Ultimate Frisbee at the 5Cs: A workout, support group and feminist agenda all in one

A female student stretches out her arms to catch a frisbee flying through the air.
Ellie Dekker PZ ’23 catches a frisbee during a Claremont Greenshirts practice Oct. 2. (HuxleyAnn Huefner • The Student Life)

Claremont’s women’s ultimate Frisbee team, the Greenshirts, is many things — competitive, fun-loving, passionate and supportive — but they don’t actually wear green shirts.

The team can be seen practicing on Scripps College’s Alumni Field on Monday and Wednesday evenings, and competes in Division III level tournaments for USA Ultimate.

The sport’s popularity (those in the know call it ‘ultimate’) is nothing new to the Claremont Colleges, whose first team was founded in 1979. Now, the 5Cs have two club teams, the Greenshirts and the Braineaters, which include members from across the consortium.

Ultimate Frisbee is no easygoing game of catch — it’s fast-paced and competitive, combining elements from several other sports. 

“It’s like playing basketball on a soccer field, except you can’t run with the [disc],” said Lizzie “Guinn” Willsmore SC ’20, one of the Greens’ captains. 

There are seven players to a side, and players score points by catching the disc in their team’s endzone, like in football (except without running or tackling). As in other sports, ultimate players are assigned to certain positions and execute plays.

But unlike most other sports, the players are also the referees for their own games.

“The fact that you really have to build on your communication skills and conflict resolution in a way that is incredibly respectful of yourself, your team and the person whom you’re working out a foul call, or the disagreement or whatever it may be with I think that to me has been one of the most powerful parts of playing the sport,” Willsmore said. 

The sport’s emphasis on mutual respect and positivity appeals to many who take it up, she added.

“Especially if you are a woman, or honestly just a non-cis man, I think that it is a really empowering sport because it is focused so much on spirit, and on being respectful, while still holding each other to incredibly high standards of competitiveness,” Willsmore said. 

And the team has seen some impressive successes, too. 

The Greens were the Division III national champions in 2012 and placed third at Division III nationals the following year. 

The region Claremont’s ultimate teams compete in consists only of Claremont and Occidental teams, so the Greens’ shot at nationals is determined not by how they play at regionals, but by their season record versus Occidental

As a result, for the first time in several years, the Greens didn’t make it to nationals last season, even though they trounced Occidental at regionals.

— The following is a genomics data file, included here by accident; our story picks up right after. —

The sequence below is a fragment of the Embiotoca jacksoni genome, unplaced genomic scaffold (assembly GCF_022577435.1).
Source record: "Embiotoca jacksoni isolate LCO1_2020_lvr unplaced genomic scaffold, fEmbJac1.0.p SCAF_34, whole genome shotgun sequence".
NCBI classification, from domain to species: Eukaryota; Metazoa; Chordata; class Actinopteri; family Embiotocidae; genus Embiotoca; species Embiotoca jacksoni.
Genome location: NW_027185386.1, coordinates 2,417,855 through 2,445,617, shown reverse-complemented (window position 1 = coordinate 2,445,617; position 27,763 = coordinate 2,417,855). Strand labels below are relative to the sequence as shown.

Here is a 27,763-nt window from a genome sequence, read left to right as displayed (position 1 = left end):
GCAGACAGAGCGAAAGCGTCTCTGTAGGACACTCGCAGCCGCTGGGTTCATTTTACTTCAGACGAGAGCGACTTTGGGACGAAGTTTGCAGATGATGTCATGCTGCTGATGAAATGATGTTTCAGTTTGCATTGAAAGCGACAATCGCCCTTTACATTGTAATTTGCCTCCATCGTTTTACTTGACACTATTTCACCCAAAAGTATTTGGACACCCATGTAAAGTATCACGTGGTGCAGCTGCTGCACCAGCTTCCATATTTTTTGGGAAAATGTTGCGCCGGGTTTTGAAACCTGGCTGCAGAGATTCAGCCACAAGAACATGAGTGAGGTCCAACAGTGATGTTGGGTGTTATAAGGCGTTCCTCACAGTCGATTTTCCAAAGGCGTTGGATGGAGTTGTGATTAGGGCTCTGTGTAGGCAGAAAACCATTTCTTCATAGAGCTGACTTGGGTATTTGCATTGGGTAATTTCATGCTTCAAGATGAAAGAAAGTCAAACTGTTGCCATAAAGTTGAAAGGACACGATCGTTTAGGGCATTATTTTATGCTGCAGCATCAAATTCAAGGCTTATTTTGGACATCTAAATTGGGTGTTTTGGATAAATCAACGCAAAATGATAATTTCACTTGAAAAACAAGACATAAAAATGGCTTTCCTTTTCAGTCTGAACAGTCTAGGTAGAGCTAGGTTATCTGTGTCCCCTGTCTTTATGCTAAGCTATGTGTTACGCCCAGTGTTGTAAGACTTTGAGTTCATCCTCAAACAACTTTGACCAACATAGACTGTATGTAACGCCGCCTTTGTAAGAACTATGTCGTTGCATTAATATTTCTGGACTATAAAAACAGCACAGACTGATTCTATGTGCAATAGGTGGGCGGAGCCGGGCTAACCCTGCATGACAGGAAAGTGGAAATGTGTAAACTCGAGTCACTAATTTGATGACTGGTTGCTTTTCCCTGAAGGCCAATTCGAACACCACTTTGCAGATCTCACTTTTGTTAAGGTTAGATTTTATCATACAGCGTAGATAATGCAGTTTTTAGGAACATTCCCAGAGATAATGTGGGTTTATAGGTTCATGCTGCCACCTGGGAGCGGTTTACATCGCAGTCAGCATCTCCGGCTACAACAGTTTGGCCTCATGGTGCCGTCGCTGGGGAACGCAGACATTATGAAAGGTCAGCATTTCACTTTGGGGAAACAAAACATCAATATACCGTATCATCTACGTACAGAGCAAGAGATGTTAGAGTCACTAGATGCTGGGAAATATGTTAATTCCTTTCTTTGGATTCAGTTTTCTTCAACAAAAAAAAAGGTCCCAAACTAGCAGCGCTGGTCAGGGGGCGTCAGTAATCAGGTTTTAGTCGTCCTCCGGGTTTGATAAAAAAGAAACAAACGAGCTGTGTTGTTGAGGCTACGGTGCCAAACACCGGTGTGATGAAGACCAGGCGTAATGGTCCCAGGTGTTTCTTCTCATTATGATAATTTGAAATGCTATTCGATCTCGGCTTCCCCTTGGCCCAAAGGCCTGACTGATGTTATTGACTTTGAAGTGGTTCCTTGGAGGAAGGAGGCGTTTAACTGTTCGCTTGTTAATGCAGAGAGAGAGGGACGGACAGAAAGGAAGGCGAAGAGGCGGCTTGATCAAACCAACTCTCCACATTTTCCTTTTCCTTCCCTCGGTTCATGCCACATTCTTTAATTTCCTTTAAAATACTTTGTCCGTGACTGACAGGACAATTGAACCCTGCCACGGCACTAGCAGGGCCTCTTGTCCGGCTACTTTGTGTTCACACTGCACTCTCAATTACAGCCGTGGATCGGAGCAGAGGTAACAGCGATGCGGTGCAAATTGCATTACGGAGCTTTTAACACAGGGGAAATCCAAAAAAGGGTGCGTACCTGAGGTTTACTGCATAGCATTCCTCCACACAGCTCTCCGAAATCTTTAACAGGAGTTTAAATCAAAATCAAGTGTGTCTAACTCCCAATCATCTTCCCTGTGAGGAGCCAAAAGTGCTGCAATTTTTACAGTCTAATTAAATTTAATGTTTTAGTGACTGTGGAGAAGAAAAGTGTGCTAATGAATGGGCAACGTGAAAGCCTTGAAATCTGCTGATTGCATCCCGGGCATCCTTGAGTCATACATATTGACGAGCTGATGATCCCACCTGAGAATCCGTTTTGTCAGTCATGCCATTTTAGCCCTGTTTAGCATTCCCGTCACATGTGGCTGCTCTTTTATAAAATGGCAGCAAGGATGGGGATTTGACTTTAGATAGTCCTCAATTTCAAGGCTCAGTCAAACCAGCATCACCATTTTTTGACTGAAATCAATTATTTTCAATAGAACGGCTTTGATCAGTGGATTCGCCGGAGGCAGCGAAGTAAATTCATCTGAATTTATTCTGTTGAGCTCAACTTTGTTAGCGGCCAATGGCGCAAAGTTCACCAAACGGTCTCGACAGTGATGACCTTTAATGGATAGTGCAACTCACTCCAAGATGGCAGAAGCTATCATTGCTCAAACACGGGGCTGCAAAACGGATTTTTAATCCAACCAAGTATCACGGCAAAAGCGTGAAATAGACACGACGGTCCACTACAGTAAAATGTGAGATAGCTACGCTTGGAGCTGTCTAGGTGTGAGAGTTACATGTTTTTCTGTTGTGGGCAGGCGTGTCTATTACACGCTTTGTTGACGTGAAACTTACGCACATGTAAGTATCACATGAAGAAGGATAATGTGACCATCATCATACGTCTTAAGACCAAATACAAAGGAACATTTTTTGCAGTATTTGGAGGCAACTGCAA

“We ended up beating [Occidental] by a substantial margin at regionals, but by then they already had the bid to play at nationals,” Evangeline “Sheba” Erickson PO ’22 said.

Nationals aren’t currently the team’s primary focus, but the Greens have Occidental in their sights in the long term.

“Right now during fall season we’re just focusing on building up the team and playing at less significant tournaments,” Erickson said. “But a spot at nationals is definitely a goal for us during spring semester and we’re hoping to take that title back from Oxy.” 

The Greens also have a deeply distinctive culture.

The team’s quirky, fun-loving spirit is perhaps best summed up by their slogan: “We are obscene and green.”

For example, their shirts are not, in fact, green, but blue. Per an urban legend chronicled on the team’s site, an earlier version of ultimate rules prohibited green uniforms. In response, the team designed shirts that said “this is not a green shirt,” eventually evolving into the team’s current name.

The team’s numbers have continued to grow along with its lore.

“The Greenshirts are honestly not like any other group of women I’ve ever met before — such a mix of wonderfully strange and quirky girls who know how to have fun but also genuinely care about each other,” Mei “Jedi” Ge PO ’22 said via message. 

The connection has made the team a tight-knit community.

“Being able to walk into an environment of some really impressive female athletes, and being able to bond and work together with them was something really special for me,” Erickson said. 

As a club sport, the team also gets to decide how it spends its budget and which tournaments it can go to. 

“Especially for female athletes, having that … financial power over what you’re doing is really important,” Willsmore said. “It’s very empowering to have a lot of that autonomy.”

On the horizon for the Greenshirts this fall is the October Huckfest tournament at UC Irvine. In the meantime, the Greens are practicing hard and looking to recruit new team members, Ge said.

“It’s … about building a community around the 5Cs and in little interactions when we see each other around,” Ge said. “I think that’s the quality of the team I found most surprising, this sense of care and support that each player gives to one another.” 

The Braineaters is the men’s ultimate team. The team could not be reached for comment.

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